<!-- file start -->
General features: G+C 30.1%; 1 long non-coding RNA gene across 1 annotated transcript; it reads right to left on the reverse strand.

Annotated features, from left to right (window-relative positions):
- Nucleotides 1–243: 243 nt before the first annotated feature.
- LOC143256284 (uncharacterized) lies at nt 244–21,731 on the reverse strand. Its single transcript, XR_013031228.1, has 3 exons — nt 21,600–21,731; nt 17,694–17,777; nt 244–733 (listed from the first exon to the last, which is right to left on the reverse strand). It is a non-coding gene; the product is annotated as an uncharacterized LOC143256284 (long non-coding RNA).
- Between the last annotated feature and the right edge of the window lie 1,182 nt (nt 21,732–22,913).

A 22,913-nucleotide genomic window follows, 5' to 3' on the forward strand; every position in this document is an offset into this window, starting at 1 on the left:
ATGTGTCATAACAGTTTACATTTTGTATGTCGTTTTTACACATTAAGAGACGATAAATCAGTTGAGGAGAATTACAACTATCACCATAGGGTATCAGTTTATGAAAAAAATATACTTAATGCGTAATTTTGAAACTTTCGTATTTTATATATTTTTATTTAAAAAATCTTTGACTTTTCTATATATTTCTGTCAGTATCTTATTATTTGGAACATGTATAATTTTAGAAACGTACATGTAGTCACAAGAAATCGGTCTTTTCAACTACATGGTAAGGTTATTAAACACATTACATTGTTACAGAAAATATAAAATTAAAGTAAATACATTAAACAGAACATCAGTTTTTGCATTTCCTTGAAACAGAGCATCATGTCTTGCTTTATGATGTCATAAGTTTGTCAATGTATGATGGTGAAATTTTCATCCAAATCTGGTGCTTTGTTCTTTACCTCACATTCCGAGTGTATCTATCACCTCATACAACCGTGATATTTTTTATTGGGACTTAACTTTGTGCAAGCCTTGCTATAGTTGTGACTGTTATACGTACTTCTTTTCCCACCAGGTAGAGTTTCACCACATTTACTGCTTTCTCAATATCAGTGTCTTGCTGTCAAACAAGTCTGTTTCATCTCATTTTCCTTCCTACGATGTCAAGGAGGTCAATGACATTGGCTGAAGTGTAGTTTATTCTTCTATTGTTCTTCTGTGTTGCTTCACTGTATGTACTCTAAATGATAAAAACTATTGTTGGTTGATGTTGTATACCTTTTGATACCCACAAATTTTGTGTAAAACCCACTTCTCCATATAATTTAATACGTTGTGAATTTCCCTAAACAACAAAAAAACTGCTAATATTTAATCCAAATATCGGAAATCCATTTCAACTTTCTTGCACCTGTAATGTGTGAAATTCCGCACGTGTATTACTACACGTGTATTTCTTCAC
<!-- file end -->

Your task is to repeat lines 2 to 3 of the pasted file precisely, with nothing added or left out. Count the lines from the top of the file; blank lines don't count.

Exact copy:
Annotated features, from left to right (window-relative positions):
- Nucleotides 1–243: 243 nt before the first annotated feature.